The Silt Density Index (SDI) and the SDIcube™ - By Wes Byrne
The Silt Density Index (SDI) analysis can be the most accurate means of assessing the fouling rate of a reverse osmosis (RO) system or of a membrane filtration system.
It can be applied in qualifying water sources, estimating an RO cleaning frequency, or evaluating the performance of RO pretreatment equipment, but obtaining repeatable SDI results requires that the test be performed as discussed below.
Even with these methods, a manually performed SDI test will never achieve the accuracy, repeatability, and range of the SDIcube™ automation attachment.
The Silt Density Index (SDI)
The Silt Density Index test was developed in the early years of reverse osmosis as a means of onsite measuring the potential for RO fouling. It provided better correlation with the RO fouling rate than turbidity, particle size analysis (PSA), or a Total Suspended Solids (TSS) laboratory analysis.
The SDI's 0.45 micron filter removes most of the small biological polysaccharide particles, which like an RO membrane, cause a reduction in its water permeation. These biological fouling particles are under-represented in turbidity and PSA analyses because they are well hydrated and therefore do not refract light well. They are also under-represented in a TSS analysis, because the water that makes up the majority of these particles is evaporated off.
How to Obtain a Repeatable SDI Result
The standard SDI test procedures do not result in consistent SDI values that reflect the RO fouling potential. These procedures may address some, but not all of the following issues impacting SDI results:
- The water system sample port and the SDI test equipment must be flushed at high water velocities prior to testing, similar to the requirements for pulling a bacteria sample.
- Water temperature affects SDI results due to its effect on water permeation through the test filter.
- SDI filter water permeability and the effect of its fouling vary for filters from different manufacturers.
- The SDI time measurement must be started within seconds of opening the device inlet valve.
- The total SDI time must be limited to prevent the filter flow rate from declining by more than 50 percent.
Nearly all of the preceding issues are related to the SDI flow rate because the water flow directly affects the flow of fouling particles to the SDI filter. A reduced SDI flow rate means a reduced filter fouling rate and subsequently a lower SDI value.
Waiting too long to start timing the flow rate through the SDI filter is a common error. If more than a few seconds are required to set the pressure regulator to 30 psi, the SDI filter flow rate may already be reduced by particle fouling. This means that the SDI result will be lower than if correctly performed.
If the water temperature is 22 to 25 degrees C, the initial time for 500 mL to permeate the filter should be about 30 seconds. Significant variation from this value will impact the SDI result if it is not mathematically corrected.
The SDI test was developed before calculators were readily available, so it was based on total test times of 5, 10, or 15 minutes. If the SDI filter lost more than 75% of its permeability for a 15-minute test, then the test result would be based on a 10-minute test time, or possibly on a 5-minute test time if too much plugging occurred over 10 minutes.
The problem with these guidelines is they result in very different results when the test is limited to 5 or 10 minutes instead of 15 minutes. For example, a water source that tests out with an SDI of 5.8 with a 15-minute test will provide an SDI value of about 10.0 when performed over 5 minutes. This extreme inconsistency results in a high degree of result variability based simply on the chosen time of the test, and this variability is further amplified by the effect of the particular filtered solids on permeability over time.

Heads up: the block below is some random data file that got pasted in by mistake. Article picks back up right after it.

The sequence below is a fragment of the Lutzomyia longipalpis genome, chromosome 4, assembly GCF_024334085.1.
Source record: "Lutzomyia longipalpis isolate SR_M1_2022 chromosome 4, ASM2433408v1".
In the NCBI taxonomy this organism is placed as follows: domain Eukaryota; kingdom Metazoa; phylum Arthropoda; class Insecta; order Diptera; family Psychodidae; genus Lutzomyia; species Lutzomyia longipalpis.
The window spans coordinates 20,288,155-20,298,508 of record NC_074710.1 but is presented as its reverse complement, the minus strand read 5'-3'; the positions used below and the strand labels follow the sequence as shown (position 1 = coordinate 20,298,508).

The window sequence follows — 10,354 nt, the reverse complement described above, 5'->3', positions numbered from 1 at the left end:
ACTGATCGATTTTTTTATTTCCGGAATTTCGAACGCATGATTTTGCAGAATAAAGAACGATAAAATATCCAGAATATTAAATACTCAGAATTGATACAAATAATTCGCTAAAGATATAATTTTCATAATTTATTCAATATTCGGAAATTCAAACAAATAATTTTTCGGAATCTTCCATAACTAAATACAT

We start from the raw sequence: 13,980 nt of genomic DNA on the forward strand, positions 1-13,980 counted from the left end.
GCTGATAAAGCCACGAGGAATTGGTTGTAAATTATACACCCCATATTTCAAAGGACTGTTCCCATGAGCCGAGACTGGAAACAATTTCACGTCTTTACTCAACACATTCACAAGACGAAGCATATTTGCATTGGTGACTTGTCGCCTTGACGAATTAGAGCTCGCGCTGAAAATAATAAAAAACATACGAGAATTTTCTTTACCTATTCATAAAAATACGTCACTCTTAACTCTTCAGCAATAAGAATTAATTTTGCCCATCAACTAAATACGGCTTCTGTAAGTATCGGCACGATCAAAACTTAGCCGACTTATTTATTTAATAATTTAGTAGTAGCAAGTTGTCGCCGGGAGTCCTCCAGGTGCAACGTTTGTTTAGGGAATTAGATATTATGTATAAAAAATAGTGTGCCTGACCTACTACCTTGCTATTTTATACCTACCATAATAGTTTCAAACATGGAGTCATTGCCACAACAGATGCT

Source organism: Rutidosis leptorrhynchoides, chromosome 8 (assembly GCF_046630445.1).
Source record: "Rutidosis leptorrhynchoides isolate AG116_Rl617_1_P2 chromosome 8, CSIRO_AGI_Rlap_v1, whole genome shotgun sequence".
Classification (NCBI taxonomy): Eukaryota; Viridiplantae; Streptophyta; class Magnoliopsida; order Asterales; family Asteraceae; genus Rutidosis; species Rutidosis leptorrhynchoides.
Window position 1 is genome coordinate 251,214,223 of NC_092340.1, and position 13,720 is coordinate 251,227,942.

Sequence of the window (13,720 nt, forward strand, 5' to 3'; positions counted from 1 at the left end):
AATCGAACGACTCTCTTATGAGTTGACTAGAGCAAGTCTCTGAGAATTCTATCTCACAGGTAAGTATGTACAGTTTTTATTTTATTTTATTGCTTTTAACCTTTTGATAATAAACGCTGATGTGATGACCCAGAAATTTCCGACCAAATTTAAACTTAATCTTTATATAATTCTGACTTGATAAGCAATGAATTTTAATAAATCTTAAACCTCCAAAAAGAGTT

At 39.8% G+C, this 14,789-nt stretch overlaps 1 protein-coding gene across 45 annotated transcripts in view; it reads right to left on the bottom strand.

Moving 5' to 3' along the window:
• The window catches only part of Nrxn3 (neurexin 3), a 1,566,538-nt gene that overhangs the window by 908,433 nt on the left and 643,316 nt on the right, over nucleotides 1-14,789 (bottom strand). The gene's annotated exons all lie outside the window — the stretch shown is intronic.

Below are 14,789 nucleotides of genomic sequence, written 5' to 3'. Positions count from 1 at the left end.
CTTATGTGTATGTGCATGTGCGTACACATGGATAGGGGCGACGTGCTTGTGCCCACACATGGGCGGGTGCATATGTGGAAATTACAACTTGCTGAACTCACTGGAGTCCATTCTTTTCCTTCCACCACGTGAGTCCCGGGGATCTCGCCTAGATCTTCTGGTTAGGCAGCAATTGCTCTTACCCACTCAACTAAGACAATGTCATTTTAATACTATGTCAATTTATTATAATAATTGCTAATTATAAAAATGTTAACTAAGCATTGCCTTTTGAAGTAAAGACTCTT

The Effect of the Filtered Solids on the SDI Results
The permeation flux rate of an SDI test is about 6,000 times that of an operating RO membrane. As compressed by this high water flux rate, the effect of fouling solids on the SDI flow rate is far greater than what it would be on an RO permeate flow rate. Allowing the SDI filter to foul to the point of the fouling solids significantly impacting the SDI value means that this value will not correlate well with the RO fouling rate.
It has been found that limiting the SDI test time based on a maximum filter plugging of 50% will provide results that are more consistent. If the test time can be taken to the minute mark before exceeding this point of 50% plugging, rather than relying on only the 5, 10, or 15-minute increments, much better repeatability is obtained. Furthermore, the resulting SDI value better reflects an RO fouling rate and correlates with the number of required RO cleanings per year.
The SDIcube™ from Purewatercloud automatically and accurately measures the flow rate exiting the SDI test filter and determines the SDI at the minute mark just prior to the point of 50% filter plugging, if this occurs prior to 15 minutes. It normalizes for the effect of non-standard filter permeability, including if the filter has already been allowed to foul prior to initiating the test. It corrects for the effects of high or low water temperature. It can even provide repeatable SDI values with water sources that quickly foul the SDI filter, such as if the SDI is greater than 25.
The SDIcube™ saves time since once the test is initiated, it requires minimal supervision for the remainder of the test. The results can be read off its display at any time after the test completion. The SDIcube™ can even power an optional pump if needed for performing bucket testing or for boosting the pressure of a low pressure water source. The SDIcube™ will also switch operating modes to filter a liter of sample water for performing the Millipore Iron Test.